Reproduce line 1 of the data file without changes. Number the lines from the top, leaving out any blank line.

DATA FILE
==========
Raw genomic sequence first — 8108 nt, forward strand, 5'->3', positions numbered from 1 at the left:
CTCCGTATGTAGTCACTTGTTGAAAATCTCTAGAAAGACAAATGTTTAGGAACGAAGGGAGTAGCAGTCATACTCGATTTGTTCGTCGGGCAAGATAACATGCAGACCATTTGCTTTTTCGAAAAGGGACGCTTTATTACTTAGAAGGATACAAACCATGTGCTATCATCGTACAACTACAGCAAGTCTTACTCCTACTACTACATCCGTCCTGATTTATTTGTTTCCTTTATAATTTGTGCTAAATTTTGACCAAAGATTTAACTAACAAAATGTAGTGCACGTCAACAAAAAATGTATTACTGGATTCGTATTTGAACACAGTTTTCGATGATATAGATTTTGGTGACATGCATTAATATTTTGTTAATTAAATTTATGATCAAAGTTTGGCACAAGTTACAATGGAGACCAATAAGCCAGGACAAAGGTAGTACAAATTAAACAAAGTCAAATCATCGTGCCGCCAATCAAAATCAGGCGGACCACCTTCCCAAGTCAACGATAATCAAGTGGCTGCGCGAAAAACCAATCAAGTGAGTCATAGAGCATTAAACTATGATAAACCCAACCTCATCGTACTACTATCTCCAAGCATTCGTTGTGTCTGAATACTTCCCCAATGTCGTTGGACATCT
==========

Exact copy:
Raw genomic sequence first — 8108 nt, forward strand, 5'->3', positions numbered from 1 at the left: